Rep. Mike Turner (Ohio), the top Republican on the House Intelligence Committee and its likely next chairman, said planning is underway for Director of National Intelligence Avril Haines to brief lawmakers on the circumstances surrounding classified documents seized from former President Trump’s Mar-a-Lago property over the summer.
During an appearance on CBS’s “Face the Nation” on Sunday, Turner indicated he has met with Senate Intelligence Committee Chairman Mark Warner (D-Va.) and outgoing House Intelligence Committee Chairman Adam Schiff (D-Calif.) to work through scheduling issues for the meeting.
“One issue that we have discussed with the director, which is very, very interesting, is is that, you know, prior to the Mar-a-Lago and raid, no one in the intelligence community or in the national security community was engaged at all by the FBI to request an assessment as to what the risk of the documents that had been surrendered from Mar-a-Lago or that might have been at Mar-a-Lago or that were even perceived as being missing,” Turner said.
When asked to confirm that he wasn’t downplaying the notion of the former president taking classified materials to his home, Turner said, “Absolutely not.”
“There were just — there were other options that the FBI had versus the escalation that, that they did. That’s certainly going to be one of the questions we have. The director of national intelligence indicated they have conducted their risk assessment and they are prepared to give both of our committees on the Senate and the House presentations as to what those are,” Turner said.
“It’s just a scheduling issue … and as they look to how do we get everybody scheduled together and those who’ve done the assessment because, again, it’s not just the director that will be coming,” Turner said. “They’ll have to come forward to give us: What did they see? What do they have? And how do they perceive the threat that may or may not have existed from some of these documents?”
The Hill has reached out to Haines’s office for comment.
Trump’s team turned over 15 boxes of presidential records to the National Archives in January after a months-long stalemate. The Archives alerted the Justice Department after it discovered documents with classified markings were taken and others remained missing.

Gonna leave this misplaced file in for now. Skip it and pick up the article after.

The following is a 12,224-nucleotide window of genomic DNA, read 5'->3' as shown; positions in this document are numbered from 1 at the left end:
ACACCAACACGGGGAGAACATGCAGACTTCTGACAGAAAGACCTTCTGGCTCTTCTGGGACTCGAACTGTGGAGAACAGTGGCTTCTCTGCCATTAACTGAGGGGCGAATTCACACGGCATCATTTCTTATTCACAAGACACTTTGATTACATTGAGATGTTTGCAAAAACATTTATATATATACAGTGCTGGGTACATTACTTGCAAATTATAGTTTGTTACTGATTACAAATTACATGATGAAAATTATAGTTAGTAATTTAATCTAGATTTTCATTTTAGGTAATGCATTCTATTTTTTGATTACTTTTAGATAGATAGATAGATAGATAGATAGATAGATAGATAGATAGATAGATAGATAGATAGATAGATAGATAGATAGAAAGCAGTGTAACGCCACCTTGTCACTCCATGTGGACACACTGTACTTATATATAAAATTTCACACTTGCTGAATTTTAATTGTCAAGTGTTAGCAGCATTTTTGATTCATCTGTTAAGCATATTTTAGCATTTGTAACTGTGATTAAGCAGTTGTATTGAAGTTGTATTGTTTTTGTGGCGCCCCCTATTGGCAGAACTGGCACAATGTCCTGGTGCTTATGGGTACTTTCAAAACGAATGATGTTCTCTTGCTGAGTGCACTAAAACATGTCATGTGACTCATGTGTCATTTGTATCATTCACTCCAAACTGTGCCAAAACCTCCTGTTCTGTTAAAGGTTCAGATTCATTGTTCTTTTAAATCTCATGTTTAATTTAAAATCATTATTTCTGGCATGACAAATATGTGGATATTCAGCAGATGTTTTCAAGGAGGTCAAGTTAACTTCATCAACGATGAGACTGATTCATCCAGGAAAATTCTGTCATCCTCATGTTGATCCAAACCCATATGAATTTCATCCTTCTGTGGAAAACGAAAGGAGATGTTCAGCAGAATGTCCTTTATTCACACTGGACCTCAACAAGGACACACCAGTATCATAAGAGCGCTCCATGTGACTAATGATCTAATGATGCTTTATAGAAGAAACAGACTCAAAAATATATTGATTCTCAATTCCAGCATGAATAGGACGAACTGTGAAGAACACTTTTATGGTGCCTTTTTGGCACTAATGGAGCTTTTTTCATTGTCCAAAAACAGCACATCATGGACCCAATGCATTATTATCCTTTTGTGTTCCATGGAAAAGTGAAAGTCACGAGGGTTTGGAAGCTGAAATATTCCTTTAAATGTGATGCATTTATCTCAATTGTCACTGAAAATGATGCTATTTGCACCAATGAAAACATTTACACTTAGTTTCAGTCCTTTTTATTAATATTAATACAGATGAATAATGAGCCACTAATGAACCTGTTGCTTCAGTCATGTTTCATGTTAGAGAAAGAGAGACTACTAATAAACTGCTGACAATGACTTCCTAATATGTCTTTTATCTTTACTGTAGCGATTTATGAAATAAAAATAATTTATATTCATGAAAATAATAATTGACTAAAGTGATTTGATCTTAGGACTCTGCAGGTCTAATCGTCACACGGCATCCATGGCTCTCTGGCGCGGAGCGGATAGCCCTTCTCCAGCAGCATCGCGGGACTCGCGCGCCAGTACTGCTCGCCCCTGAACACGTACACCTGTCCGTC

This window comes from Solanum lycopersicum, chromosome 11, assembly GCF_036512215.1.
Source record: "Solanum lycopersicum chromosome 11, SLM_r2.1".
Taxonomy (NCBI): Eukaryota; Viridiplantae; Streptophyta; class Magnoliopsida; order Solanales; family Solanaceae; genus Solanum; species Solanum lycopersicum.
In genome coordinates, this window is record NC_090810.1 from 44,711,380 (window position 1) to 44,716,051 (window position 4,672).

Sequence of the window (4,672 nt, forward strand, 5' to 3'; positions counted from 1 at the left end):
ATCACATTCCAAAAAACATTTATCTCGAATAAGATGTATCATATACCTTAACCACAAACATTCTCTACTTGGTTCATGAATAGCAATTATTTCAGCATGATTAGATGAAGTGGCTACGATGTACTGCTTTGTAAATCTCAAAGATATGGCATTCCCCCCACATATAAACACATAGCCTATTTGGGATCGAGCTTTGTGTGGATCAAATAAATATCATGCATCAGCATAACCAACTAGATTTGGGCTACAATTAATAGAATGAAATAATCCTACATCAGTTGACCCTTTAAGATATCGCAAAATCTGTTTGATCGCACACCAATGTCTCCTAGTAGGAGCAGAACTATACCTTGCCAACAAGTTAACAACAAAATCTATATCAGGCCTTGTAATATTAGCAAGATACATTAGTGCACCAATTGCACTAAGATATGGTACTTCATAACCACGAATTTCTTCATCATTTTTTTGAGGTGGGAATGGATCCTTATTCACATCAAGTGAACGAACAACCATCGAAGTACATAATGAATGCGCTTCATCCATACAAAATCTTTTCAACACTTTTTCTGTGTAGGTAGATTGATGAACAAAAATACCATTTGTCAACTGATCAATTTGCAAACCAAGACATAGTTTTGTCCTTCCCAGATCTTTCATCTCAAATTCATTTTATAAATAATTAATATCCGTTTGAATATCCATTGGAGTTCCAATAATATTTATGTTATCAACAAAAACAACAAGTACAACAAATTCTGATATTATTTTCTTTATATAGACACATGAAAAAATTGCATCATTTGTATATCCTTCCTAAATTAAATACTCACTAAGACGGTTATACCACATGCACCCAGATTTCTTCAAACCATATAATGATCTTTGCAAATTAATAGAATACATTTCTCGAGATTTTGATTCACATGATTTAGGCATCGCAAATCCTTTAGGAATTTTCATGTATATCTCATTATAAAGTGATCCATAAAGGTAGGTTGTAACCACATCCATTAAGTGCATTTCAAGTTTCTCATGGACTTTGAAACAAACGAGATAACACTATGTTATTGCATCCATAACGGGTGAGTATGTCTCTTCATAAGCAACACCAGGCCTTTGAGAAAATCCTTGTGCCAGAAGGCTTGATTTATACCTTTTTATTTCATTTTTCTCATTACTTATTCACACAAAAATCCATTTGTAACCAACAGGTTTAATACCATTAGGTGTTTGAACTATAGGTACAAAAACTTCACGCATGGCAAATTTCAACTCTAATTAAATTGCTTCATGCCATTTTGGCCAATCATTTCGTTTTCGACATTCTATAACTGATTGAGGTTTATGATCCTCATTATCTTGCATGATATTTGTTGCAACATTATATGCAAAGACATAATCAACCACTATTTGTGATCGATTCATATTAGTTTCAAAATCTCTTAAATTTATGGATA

Prosecutors subsequently developed evidence that additional classified materials remained at Mar-a-Lago and served Trump’s team with a subpoena for them in early May. The next month, Trump’s attorneys handed over 38 classified documents and a declaration that they had conducted a diligent search and produced all responsive documents.
But the FBI eventually executed a search warrant at Mar-a-Lago in August and seized more than 22,000 pages of materials, including roughly 100 documents with various classification markings, some of which were top secret.
Turner and some others in the GOP have criticized the search, framing it as an unnecessary escalation.
But following the search, Trump sought to appoint a special master to review the seized materials for privilege claims before investigators could continue examining them.
A federal judge granted the request in September.
The Justice Department opposed the move, arguing in part that it would delay the damage assessment of the classified materials, and an appeals court later granted the department’s request to continue examining materials that bore classification markings.
The appeals court last week overturned the special master appointment entirely, paving the way for federal investigators to comb through all 22,000 pages of documents stored at Mar-a-Lago.
Updated: 10:12 a.m.